Dupuytren's disease is not life threatening, says Mayo Clinic, so in that aspect it is not a serious medical concern. However, the contracture of the fingers can make day-to-day tasks difficult for those who have the condition, which may be inconvenient.
Dupuytren's disease can be managed without being treated, explains Mayo Clinic. However, if the disease proves too inconvenient, there are several ways to treat it. In one treatment, the physician runs a needle through the patient's hand to break the tissue that causes his finger to contract. The procedure can be done on several fingers at a time, and the patient does not need physical therapy afterward.
Another way to treat Dupuytren's disease is through enzyme injections, says Mayo Clinic. The physician injects an enzyme into the tissue, which softens it enough to allow the patient to straighten his fingers. As with needling, the injection also requires no follow-up physical therapy.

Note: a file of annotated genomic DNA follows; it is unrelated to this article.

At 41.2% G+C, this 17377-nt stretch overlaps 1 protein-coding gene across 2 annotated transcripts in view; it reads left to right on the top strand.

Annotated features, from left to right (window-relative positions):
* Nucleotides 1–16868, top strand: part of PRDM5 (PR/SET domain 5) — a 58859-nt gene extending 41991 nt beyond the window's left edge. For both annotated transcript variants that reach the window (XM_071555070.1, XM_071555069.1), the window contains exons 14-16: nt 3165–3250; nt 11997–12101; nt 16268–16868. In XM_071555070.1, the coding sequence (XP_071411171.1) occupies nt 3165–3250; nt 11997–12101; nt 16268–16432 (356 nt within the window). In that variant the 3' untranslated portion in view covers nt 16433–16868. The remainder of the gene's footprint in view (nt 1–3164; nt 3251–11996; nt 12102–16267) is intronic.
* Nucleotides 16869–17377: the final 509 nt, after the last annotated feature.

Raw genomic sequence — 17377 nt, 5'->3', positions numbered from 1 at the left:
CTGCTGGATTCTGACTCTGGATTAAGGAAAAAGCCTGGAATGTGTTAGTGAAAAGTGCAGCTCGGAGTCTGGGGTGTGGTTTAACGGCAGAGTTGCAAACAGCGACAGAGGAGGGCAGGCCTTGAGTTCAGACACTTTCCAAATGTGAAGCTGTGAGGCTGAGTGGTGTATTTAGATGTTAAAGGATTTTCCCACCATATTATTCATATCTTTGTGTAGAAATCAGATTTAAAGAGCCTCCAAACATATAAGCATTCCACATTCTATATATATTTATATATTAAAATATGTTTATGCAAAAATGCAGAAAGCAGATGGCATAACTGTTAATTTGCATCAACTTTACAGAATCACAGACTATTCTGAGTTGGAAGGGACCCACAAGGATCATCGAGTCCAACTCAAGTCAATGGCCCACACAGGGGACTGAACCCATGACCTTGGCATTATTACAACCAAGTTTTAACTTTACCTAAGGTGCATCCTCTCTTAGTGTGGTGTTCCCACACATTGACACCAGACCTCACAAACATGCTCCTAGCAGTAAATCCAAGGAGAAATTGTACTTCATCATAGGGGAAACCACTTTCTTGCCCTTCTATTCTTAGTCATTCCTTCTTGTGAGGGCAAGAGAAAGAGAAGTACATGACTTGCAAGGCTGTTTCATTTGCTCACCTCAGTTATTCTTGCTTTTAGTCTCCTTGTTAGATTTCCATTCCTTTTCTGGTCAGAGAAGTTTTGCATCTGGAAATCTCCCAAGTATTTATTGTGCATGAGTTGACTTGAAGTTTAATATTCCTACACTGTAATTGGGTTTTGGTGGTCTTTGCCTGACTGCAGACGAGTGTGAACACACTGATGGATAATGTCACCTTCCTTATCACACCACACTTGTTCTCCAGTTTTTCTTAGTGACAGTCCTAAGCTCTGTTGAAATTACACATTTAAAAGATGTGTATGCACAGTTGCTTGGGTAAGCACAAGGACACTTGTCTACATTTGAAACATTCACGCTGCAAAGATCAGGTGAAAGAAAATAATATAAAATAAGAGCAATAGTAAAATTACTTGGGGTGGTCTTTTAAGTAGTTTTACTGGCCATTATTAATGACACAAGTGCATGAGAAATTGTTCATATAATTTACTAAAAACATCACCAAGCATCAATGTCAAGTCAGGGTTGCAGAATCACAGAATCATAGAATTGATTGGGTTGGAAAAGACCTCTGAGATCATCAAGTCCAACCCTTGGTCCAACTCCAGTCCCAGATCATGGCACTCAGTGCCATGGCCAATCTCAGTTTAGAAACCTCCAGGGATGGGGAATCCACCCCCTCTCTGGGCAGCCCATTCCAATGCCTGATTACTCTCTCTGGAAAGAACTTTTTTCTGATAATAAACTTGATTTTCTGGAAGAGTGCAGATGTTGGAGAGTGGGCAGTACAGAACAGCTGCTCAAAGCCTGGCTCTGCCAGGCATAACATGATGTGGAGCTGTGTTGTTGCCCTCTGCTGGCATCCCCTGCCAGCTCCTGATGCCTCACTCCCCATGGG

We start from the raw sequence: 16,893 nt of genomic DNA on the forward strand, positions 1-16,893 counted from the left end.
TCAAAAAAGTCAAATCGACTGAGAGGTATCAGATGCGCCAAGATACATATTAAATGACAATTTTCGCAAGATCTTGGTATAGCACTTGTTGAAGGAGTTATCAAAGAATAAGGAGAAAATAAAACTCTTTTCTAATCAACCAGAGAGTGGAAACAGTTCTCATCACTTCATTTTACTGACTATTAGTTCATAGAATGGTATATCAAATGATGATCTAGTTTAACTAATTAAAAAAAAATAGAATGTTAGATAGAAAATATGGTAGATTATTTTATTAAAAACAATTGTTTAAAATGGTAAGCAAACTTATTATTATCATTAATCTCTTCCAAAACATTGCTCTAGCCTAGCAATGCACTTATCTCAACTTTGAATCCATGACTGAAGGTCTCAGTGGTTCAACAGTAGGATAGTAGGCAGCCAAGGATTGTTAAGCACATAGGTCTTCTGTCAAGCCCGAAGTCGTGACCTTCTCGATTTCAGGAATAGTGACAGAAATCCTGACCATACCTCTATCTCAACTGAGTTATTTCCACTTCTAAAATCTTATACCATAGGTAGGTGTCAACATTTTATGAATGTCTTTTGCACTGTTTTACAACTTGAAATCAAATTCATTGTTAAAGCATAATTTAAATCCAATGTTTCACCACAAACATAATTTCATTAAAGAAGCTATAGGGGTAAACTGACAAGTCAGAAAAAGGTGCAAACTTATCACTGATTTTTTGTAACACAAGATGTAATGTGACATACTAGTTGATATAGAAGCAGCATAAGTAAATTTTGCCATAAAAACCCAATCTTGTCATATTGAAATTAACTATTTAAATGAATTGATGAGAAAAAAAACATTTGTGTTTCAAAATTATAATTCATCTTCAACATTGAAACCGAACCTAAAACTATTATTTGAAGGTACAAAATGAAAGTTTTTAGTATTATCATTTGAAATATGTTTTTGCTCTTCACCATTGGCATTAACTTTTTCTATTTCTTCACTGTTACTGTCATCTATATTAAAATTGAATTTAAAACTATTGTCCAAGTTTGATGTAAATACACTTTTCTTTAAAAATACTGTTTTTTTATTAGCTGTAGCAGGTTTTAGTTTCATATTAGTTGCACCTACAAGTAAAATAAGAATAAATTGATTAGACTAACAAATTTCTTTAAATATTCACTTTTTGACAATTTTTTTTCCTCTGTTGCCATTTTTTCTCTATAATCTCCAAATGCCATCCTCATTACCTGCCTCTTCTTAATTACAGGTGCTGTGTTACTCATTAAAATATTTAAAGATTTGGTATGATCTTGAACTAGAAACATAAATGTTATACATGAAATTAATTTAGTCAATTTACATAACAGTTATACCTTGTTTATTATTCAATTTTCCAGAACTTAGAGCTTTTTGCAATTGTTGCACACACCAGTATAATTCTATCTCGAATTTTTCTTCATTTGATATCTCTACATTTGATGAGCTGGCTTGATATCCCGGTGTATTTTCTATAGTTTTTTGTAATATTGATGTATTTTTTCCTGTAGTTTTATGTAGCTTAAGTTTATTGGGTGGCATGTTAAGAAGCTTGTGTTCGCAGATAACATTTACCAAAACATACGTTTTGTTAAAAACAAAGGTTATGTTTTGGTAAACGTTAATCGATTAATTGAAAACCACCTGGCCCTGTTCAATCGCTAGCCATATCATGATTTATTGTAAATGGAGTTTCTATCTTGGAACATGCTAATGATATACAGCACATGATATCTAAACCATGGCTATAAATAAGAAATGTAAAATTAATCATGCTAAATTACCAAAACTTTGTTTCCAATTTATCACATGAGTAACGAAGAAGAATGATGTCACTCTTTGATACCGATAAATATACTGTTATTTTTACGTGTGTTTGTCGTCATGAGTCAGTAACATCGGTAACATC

People who are truly disabled by their disease can also opt for surgery. The tight cord of tissue is simply removed, but the patient needs physical therapy afterward. There is also a longer recovery period than that for enzyme injections or needling. However, the release lasts longer and is more complete.